Another fantastic place that I visited was the Dahlem Museum in Dahlem, part of the city's affluent southwestern suburbs. Although it was apparent that the museum was in a state of flux, with various rooms being emptied and their contents moved (quite where to I wasn't sure) I was still really impressed by what they had to offer. The Dahlem Museum is divided into three sections: the Museum für Asiatische Kunst ("Museum for Asian Art"), the Ethnologisches Museum ("Ethnological Museum") and the Museum Europäischer Kulturen ("Museum of European Cultures"), all of which are contained within the same building. As much as I love London's ethnographic collections at the Horniman Museum, these museums had a truly fantastic collection of artefacts, and were exhibited in a well-designed and clean manner, a far cry from the Horniman's Edwardian-style collection of curios. I'm not a social or cultural anthropologist, and thus don't really feel qualified to assess the manner of presentation of many of the artefacts in the latter two parts of the museum, although I was indeed greatly impressed by the sheer volume and variety of their collections, and was particularly fond of their collection of Buddhist and Hindu artefacts from the Indian subcontinent (an area that I do know a little about thanks to my archaeology training).

Museums are not the only thing that Berlin has to interest those with a passion for archaeology and the past, however. While the city certainly doesn't have the quantity of historic buildings that many European cities have to offer (due largely to the sheer level of destruction wrought in the Second World War), it is an excellent place to view post-war architecture and planning. Similarly, it has a variety of memorials scattered throughout its public places, primarily to the many millions of victims of Nazism; for those with a keen interest in how humans memorialise the dead, Berlin is a really interesting place to visit. All in all, it is a fantastic city and I'm looking forward to returning next month in order to deliver my paper on "The Revived Cultus of Antinous" for the Free University of Berlin's "New Antiquities" conference.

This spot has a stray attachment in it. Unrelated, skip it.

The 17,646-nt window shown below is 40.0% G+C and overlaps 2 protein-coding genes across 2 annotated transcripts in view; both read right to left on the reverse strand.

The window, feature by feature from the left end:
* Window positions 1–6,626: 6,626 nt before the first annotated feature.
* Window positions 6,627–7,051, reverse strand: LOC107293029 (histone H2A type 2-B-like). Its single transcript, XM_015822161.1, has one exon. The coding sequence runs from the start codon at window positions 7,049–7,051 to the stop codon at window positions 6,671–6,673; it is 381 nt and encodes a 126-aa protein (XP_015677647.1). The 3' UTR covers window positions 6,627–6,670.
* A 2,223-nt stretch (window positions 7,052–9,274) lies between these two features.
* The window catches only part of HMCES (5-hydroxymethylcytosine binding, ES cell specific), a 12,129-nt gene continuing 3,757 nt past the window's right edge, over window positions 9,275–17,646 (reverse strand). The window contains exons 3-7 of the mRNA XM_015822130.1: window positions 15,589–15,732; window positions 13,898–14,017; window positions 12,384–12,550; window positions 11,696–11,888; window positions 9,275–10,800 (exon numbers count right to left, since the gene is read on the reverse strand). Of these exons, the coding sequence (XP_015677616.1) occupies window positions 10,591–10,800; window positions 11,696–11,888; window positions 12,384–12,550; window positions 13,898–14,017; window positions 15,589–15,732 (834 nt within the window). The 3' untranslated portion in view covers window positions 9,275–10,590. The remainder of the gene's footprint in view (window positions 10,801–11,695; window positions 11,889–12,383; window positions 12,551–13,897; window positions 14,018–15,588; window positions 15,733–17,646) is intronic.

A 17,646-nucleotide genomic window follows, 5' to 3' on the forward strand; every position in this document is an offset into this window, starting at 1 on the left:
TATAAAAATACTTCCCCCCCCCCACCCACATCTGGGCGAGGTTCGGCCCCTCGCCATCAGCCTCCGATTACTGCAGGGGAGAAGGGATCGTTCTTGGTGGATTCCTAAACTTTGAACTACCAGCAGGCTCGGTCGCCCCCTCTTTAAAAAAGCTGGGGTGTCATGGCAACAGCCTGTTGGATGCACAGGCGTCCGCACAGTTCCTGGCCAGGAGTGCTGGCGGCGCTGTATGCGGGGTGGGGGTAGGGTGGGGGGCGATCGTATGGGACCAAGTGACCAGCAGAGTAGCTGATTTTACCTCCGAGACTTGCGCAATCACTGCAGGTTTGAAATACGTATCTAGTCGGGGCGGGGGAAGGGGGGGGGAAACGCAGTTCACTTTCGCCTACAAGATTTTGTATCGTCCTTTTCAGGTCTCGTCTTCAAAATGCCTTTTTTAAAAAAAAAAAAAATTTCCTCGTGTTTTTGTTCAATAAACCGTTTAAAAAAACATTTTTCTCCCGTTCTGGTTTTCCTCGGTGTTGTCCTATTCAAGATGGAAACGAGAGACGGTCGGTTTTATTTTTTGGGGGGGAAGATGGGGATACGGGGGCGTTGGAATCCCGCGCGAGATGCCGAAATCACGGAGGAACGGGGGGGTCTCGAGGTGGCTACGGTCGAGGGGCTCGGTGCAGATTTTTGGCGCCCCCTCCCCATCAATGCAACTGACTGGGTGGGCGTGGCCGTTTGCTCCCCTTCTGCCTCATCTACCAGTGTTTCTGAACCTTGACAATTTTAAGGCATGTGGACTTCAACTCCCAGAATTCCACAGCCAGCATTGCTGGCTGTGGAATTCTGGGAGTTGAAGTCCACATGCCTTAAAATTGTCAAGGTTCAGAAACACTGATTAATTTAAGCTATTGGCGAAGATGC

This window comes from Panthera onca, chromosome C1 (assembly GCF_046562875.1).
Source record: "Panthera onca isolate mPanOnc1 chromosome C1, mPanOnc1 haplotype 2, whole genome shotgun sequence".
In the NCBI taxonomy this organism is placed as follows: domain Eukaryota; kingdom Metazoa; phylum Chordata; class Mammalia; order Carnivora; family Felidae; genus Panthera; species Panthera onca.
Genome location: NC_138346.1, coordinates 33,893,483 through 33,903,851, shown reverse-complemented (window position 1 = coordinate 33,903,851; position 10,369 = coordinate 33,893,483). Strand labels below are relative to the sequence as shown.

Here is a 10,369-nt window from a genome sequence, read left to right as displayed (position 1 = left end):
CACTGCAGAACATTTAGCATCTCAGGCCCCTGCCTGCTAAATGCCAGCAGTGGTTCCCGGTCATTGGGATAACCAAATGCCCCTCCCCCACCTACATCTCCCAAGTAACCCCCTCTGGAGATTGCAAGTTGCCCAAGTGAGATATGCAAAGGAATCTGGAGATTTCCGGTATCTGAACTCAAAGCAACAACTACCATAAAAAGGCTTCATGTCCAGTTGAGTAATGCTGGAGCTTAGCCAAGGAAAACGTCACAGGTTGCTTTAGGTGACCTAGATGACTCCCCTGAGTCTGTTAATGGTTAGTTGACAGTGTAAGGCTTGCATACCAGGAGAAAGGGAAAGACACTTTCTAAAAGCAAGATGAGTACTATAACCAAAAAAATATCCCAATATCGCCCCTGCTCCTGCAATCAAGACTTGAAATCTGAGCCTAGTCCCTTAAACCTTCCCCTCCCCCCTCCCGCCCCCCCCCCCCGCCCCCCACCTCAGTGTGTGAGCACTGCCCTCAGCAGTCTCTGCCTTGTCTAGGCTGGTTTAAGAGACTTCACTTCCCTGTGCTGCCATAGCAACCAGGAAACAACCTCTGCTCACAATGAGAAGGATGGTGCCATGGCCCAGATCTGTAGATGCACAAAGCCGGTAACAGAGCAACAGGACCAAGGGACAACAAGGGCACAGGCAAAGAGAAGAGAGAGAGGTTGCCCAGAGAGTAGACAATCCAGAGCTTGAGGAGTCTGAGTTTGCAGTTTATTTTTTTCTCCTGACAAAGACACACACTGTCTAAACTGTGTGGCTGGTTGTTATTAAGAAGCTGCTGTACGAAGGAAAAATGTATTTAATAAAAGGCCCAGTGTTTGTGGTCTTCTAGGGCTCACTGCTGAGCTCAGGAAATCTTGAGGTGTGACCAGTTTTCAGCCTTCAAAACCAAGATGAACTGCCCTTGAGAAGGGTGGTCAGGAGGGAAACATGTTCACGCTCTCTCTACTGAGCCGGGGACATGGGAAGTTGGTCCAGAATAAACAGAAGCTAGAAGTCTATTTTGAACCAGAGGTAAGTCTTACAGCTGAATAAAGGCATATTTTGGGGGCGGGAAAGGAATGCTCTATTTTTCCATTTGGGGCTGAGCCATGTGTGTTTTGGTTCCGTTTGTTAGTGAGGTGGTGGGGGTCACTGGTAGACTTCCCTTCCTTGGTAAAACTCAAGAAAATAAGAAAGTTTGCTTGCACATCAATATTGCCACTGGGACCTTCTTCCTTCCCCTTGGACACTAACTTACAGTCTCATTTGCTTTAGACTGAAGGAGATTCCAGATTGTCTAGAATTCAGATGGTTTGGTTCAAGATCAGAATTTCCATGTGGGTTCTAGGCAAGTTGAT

Prehistoric and Medieval archaeology in the West Country:

The dolmen of Spinsters' Rock was first erected in the Early Neolithic and
is thus one of the oldest monuments in the British Isles.

After returning from Berlin, I was off to England's West Country, there to stay in North Devon, a part of the world that I have come to know and love fairly well over the past fifteen years. Rather than spending my time wondering around museums, here I had the opportunity to engage in a far more "hands on" approach to archaeology, traversing the national parks of Exmoor and Dartmoor in search of an assortment of prehistoric and medieval monuments, several of them far from the beaten track. Perhaps the oldest archaeological site that I had the opportunity to visit on this occasion was Spinsters' Rock on Dartmoor, a surviving (and re-erected) dolmen that constitutes the entrance/exit to what would have been an Early Neolithic chambered long barrow, a tomb in which the early pastoralists of the British Isles interned their dead, perhaps as part of a belief system that we might label "ancestor veneration". Over the years I have seen a number of these such monuments across southern England, from Wayland's Smithy in Oxfordshire to Kit's Coty House in Kent, but Spinsters' Rock was undoubtedly one of the most visually impressive and although it is not particularly easy to find, is well worth a visit by the intrepid archaeological explorer!